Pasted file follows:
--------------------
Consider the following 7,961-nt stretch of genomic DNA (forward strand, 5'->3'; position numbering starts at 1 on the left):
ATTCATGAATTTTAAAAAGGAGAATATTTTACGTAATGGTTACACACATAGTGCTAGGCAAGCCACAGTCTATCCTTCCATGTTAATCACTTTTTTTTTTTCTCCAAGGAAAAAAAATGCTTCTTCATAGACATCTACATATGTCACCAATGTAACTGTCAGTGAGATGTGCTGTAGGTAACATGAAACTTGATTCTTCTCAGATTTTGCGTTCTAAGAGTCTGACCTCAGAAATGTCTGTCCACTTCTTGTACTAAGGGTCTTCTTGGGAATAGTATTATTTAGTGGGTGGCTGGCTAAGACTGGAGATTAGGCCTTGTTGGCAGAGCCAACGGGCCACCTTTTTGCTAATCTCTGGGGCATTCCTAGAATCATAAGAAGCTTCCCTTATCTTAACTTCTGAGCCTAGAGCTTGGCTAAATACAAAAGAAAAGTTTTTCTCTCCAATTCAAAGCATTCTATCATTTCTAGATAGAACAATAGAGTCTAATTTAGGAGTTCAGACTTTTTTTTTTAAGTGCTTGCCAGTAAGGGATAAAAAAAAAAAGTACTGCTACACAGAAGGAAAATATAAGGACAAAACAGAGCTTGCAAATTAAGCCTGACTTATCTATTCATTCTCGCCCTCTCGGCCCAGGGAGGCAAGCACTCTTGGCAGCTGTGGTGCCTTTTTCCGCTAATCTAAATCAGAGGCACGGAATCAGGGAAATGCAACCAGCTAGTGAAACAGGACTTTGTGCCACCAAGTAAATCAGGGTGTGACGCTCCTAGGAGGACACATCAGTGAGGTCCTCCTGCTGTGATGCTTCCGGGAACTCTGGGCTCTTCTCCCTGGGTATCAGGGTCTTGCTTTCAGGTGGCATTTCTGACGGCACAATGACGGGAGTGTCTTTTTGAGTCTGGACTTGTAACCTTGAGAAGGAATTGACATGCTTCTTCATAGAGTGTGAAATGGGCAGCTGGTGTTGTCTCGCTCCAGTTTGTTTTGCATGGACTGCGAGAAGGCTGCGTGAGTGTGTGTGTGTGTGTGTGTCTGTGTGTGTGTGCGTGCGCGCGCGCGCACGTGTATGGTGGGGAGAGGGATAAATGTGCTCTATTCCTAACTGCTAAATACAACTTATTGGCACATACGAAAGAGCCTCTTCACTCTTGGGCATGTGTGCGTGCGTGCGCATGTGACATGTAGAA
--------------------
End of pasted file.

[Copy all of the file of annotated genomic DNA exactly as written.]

Consider the following 7,961-nt stretch of genomic DNA (forward strand, 5'->3'; position numbering starts at 1 on the left):
ATTCATGAATTTTAAAAAGGAGAATATTTTACGTAATGGTTACACACATAGTGCTAGGCAAGCCACAGTCTATCCTTCCATGTTAATCACTTTTTTTTTTTCTCCAAGGAAAAAAAATGCTTCTTCATAGACATCTACATATGTCACCAATGTAACTGTCAGTGAGATGTGCTGTAGGTAACATGAAACTTGATTCTTCTCAGATTTTGCGTTCTAAGAGTCTGACCTCAGAAATGTCTGTCCACTTCTTGTACTAAGGGTCTTCTTGGGAATAGTATTATTTAGTGGGTGGCTGGCTAAGACTGGAGATTAGGCCTTGTTGGCAGAGCCAACGGGCCACCTTTTTGCTAATCTCTGGGGCATTCCTAGAATCATAAGAAGCTTCCCTTATCTTAACTTCTGAGCCTAGAGCTTGGCTAAATACAAAAGAAAAGTTTTTCTCTCCAATTCAAAGCATTCTATCATTTCTAGATAGAACAATAGAGTCTAATTTAGGAGTTCAGACTTTTTTTTTTAAGTGCTTGCCAGTAAGGGATAAAAAAAAAAAGTACTGCTACACAGAAGGAAAATATAAGGACAAAACAGAGCTTGCAAATTAAGCCTGACTTATCTATTCATTCTCGCCCTCTCGGCCCAGGGAGGCAAGCACTCTTGGCAGCTGTGGTGCCTTTTTCCGCTAATCTAAATCAGAGGCACGGAATCAGGGAAATGCAACCAGCTAGTGAAACAGGACTTTGTGCCACCAAGTAAATCAGGGTGTGACGCTCCTAGGAGGACACATCAGTGAGGTCCTCCTGCTGTGATGCTTCCGGGAACTCTGGGCTCTTCTCCCTGGGTATCAGGGTCTTGCTTTCAGGTGGCATTTCTGACGGCACAATGACGGGAGTGTCTTTTTGAGTCTGGACTTGTAACCTTGAGAAGGAATTGACATGCTTCTTCATAGAGTGTGAAATGGGCAGCTGGTGTTGTCTCGCTCCAGTTTGTTTTGCATGGACTGCGAGAAGGCTGCGTGAGTGTGTGTGTGTGTGTGTGTCTGTGTGTGTGTGCGTGCGCGCGCGCGCACGTGTATGGTGGGGAGAGGGATAAATGTGCTCTATTCCTAACTGCTAAATACAACTTATTGGCACATACGAAAGAGCCTCTTCACTCTTGGGCATGTGTGCGTGCGTGCGCATGTGACATGTAGAA